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"Vanilla ISIS"

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posted on Jan, 10 2016 @ 05:13 PM
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originally posted by: MystikMushroom
Well, they're certainly not organizing attacks.

Acts of violent terrorism are done by desperate people who believe violence is the only way to spread their message. People who have armies, UN status (governments), and lots of money don't resort to crudely made bombs and suicide shooting sprees.

So, that tells me that these guys aren't that desperate. They'd rather wait for someone to show up and escalate things into violence vs. instigating it themselves.


Best apology for ISIS I've read in a while.




posted on Jan, 10 2016 @ 06:09 PM
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originally posted by: Whodathunkdatcheese

originally posted by: MystikMushroom
Well, they're certainly not organizing attacks.

Acts of violent terrorism are done by desperate people who believe violence is the only way to spread their message. People who have armies, UN status (governments), and lots of money don't resort to crudely made bombs and suicide shooting sprees.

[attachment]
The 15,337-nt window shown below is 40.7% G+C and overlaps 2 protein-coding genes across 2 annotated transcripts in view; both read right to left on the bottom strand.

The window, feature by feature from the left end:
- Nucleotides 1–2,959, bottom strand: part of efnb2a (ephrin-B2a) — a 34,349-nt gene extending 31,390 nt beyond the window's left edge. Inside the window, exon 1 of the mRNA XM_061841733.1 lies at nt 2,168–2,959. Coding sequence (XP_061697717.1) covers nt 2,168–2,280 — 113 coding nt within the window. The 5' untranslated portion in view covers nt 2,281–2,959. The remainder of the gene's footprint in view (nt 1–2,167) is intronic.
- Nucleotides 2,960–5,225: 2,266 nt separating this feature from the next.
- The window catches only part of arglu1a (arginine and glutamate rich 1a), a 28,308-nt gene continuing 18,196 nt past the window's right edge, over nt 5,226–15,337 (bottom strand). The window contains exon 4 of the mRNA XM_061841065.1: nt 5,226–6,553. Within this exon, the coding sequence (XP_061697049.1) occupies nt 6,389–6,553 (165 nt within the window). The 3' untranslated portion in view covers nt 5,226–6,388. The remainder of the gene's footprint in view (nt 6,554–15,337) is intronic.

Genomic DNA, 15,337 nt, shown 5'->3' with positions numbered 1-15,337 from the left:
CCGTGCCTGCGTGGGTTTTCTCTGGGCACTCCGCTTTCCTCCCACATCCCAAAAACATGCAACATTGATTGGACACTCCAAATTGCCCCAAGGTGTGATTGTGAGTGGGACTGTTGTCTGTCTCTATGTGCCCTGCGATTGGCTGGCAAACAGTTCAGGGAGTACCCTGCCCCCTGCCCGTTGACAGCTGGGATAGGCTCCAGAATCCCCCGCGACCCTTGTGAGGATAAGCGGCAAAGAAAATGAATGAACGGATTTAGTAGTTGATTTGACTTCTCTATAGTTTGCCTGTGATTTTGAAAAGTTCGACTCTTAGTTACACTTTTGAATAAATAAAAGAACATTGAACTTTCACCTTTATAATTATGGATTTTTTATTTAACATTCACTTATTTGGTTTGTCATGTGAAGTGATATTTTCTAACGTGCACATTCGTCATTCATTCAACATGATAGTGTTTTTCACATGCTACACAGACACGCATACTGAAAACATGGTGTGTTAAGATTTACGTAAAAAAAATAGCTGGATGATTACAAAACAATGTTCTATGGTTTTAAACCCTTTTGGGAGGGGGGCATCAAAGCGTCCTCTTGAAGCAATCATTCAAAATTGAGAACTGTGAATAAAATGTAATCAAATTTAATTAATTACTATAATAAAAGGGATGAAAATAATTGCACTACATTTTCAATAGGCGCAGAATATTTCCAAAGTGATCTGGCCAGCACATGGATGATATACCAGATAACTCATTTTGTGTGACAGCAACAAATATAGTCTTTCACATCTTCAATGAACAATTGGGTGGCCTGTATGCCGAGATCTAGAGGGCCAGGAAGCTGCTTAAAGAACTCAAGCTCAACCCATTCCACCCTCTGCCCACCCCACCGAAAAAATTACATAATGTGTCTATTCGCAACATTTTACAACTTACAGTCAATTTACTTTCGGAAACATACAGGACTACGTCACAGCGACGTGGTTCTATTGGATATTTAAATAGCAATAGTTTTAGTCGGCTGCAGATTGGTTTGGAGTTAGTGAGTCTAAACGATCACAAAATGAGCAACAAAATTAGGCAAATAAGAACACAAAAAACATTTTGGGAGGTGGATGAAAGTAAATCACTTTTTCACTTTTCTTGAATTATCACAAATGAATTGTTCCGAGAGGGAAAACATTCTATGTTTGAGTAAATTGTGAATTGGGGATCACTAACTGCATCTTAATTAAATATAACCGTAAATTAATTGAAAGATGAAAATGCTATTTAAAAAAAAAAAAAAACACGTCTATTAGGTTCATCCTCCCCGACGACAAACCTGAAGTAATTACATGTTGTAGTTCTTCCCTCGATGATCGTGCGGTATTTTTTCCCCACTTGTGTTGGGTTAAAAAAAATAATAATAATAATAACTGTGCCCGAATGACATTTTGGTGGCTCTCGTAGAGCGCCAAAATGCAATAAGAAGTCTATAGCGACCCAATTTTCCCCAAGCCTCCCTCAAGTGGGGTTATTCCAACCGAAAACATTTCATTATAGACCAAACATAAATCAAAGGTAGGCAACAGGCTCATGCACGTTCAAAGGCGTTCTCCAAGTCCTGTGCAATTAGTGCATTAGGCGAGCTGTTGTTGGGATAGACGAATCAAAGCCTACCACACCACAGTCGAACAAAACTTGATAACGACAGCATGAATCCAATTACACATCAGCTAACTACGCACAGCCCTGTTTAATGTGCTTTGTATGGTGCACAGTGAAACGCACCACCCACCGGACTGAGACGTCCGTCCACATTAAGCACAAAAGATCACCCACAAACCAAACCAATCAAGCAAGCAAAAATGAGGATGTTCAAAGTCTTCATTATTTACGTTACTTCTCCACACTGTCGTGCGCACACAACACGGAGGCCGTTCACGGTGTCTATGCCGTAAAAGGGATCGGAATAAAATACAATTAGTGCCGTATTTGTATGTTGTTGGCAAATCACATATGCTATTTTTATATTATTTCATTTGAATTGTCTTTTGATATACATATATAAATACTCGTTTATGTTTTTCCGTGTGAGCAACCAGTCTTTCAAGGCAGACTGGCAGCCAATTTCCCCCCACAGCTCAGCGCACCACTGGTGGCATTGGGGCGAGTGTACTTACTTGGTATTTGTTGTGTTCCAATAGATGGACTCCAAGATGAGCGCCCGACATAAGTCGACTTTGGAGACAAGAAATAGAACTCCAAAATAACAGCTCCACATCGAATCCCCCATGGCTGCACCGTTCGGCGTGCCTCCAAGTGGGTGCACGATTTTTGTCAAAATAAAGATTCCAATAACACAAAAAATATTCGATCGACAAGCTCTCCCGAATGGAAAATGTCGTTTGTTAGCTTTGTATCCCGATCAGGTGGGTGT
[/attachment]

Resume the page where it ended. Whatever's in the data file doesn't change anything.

So, that tells me that these guys aren't that desperate. They'd rather wait for someone to show up and escalate things into violence vs. instigating it themselves.


Best apology for ISIS I've read in a while.


How exactly are MystikMushroom's words an "apology" for ISIS? MystikMushroom is merely (yeah yeah, alliteration) pointing out a fundamental reality: that terrorism in the sense most know it is a tactic embraced by the desperate who lack better options. ISIS, for example, would much rather use their overwhelming military superiority to get their way. But they don't have said military superiority, so they implore their supporters to undertake rather lame lone-wolf attacks on their behalf. To acknowledge this reality is not to justify their objectives or their means. It is only acknowledging reality.



posted on Jan, 10 2016 @ 06:49 PM
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a reply to: diggindirt

And there's different ways to go about it.

A desperate person would "wage war" upon the "system" that caused the extra fines. Sabotage, shootings, bombings, acts of violence intended to rack up a body count, instill fear, and force the powerful into a weakened position.

A person who isn't as desperate would just picket with a sign, create a petition, write letters to the newspaper...